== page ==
It’s good idea to run the first part of your run into the wind, so that in the second half of your run, when you’re tired and sweaty, the wind is at your back and the wind chill factor won’t come into play so much. If you run at 10km/hour with the wind behind you at 20km/hr, it’s really like a wind of 10km/hour from the point of view of wind chill. So instead of making it seem 10 degrees colder, the wind will only make it feel about 3-4 degrees colder than the temperature on the thermometer. Cheery thought!

The Bottom Line

Exercising in cold weather can improve your immune system function. It can also put you at a slightly higher risk of catching a cold or having a heart attack, but only it would seem if you aren’t a regular cold weather runner.

Take care to keep hydrated when exercising in winter, layer up, with a sweat wicking layer of clothing closest to your skin, and run in sheltered areas if possible. Where you’re exposed to the wind, try to run with the wind at your back in the latter stages of your run.

Winter is a great time to teach your body to burn fat for fuel on those long runs, as you’ll be using up glycogen more quickly than you would in warmer weather. So cold weather training can leave you well prepared for a great spring racing season.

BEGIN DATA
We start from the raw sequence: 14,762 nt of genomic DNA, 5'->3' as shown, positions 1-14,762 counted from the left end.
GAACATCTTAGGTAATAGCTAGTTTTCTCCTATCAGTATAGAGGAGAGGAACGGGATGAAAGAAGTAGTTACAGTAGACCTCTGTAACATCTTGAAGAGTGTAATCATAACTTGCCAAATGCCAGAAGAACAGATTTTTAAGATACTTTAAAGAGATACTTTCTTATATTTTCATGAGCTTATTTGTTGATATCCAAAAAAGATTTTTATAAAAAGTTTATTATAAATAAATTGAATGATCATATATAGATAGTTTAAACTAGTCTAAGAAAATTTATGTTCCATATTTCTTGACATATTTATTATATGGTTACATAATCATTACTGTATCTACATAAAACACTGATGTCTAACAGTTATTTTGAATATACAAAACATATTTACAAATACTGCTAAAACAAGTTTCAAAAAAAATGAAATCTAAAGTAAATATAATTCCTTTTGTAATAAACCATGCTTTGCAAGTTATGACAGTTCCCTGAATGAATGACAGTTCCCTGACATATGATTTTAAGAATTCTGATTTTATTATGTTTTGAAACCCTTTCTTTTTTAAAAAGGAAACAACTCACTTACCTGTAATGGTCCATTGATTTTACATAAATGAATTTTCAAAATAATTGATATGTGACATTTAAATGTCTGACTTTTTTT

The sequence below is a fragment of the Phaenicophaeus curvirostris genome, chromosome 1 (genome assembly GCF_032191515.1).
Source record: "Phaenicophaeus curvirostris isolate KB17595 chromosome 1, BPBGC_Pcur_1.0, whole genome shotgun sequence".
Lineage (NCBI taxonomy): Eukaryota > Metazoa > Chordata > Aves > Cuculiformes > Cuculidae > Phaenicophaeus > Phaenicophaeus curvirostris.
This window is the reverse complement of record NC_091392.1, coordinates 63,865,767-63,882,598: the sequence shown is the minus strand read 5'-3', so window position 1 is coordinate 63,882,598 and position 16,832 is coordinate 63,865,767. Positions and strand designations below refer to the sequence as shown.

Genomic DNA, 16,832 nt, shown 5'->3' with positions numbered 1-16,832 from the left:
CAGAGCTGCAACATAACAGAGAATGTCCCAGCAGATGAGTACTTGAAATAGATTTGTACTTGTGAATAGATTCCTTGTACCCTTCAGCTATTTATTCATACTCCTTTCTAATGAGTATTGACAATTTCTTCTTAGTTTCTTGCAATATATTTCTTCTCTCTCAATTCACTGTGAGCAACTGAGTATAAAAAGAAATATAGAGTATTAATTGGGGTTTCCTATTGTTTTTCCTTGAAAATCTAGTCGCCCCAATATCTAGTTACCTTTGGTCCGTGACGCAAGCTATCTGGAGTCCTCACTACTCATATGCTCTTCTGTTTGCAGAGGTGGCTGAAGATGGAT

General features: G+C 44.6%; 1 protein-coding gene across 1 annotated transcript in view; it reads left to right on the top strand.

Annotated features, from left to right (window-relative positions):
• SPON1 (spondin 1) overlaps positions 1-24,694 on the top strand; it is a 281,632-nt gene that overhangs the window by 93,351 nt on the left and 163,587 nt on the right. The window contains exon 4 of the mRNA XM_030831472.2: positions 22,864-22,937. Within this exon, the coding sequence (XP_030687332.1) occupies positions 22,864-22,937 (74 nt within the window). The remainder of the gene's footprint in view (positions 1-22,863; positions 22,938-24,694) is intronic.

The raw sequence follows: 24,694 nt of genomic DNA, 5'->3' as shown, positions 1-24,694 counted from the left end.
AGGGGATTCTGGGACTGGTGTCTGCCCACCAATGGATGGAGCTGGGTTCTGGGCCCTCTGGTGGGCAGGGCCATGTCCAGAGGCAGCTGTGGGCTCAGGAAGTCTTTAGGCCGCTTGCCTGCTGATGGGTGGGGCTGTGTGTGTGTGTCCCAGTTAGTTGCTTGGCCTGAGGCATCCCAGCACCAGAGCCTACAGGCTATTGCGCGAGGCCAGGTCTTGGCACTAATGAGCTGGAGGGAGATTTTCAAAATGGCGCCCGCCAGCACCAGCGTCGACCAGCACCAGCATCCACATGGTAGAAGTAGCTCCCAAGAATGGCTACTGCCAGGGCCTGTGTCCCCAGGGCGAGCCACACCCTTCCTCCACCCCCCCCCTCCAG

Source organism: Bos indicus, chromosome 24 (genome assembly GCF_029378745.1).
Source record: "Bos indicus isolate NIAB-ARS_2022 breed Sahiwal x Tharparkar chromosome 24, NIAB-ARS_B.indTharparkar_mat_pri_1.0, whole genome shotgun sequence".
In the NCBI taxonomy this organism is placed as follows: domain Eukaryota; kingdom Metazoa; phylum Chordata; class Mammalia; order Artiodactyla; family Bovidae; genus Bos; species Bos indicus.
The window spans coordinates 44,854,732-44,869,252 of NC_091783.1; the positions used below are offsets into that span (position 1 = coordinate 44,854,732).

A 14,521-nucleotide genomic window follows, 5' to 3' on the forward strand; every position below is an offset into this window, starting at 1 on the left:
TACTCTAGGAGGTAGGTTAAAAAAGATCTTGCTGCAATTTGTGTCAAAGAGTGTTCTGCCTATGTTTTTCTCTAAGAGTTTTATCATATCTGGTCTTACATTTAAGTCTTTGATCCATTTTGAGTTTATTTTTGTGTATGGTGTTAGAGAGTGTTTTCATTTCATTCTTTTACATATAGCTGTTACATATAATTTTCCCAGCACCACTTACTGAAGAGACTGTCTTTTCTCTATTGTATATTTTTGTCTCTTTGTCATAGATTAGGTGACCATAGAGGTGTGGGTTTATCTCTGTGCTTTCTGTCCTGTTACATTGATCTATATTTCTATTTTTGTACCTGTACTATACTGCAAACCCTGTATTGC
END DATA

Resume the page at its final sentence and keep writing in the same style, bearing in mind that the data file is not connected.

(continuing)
9 Ways to be a Good Sports Parent

Kids Cross Country - hamming it up

Good Sports Parents Don’t Stuff Up the Car Trip Home

In the US, about 20 million kids register for competitive sports each year. By the time they are 13, just 30% of those kids are still playing sport. And the really sad thing about the other 70%, is that they will never play sport again. That is, not ever.

Whilst I don’t have figures for Australia, anecdotal evidence certainly points to a large number of kids (especially girls) dropping out of sport and physical activity in their early teens. That’s here, in Australia, where we have one of the best all round climates for outdoor sport in the world.

So how do we keep our kids involved in sport into adulthood?

Kids Stop Playing Sport When it Stops Being Fun

According to research, the number one reason kids drop out of sport is because it’s not fun. Very reasonable. Most adults don’t choose to do things which they don’t find fun. So why would kids be any different? The research, conducted by George Washington University, showed the top 6 things which made sport more fun for kids were

  1. Playing your best
  2. When coach treats player with respect
  3. Getting playing time
  4. Playing together well as a team
  5. Getting along with your teammates
  6. Exercising and being active

Further down the list were things such as

  • Winning (#48)
  • Playing in tournaments (#63)
  • Getting medals or trophies (#67)
  • Getting pictures taken (#81)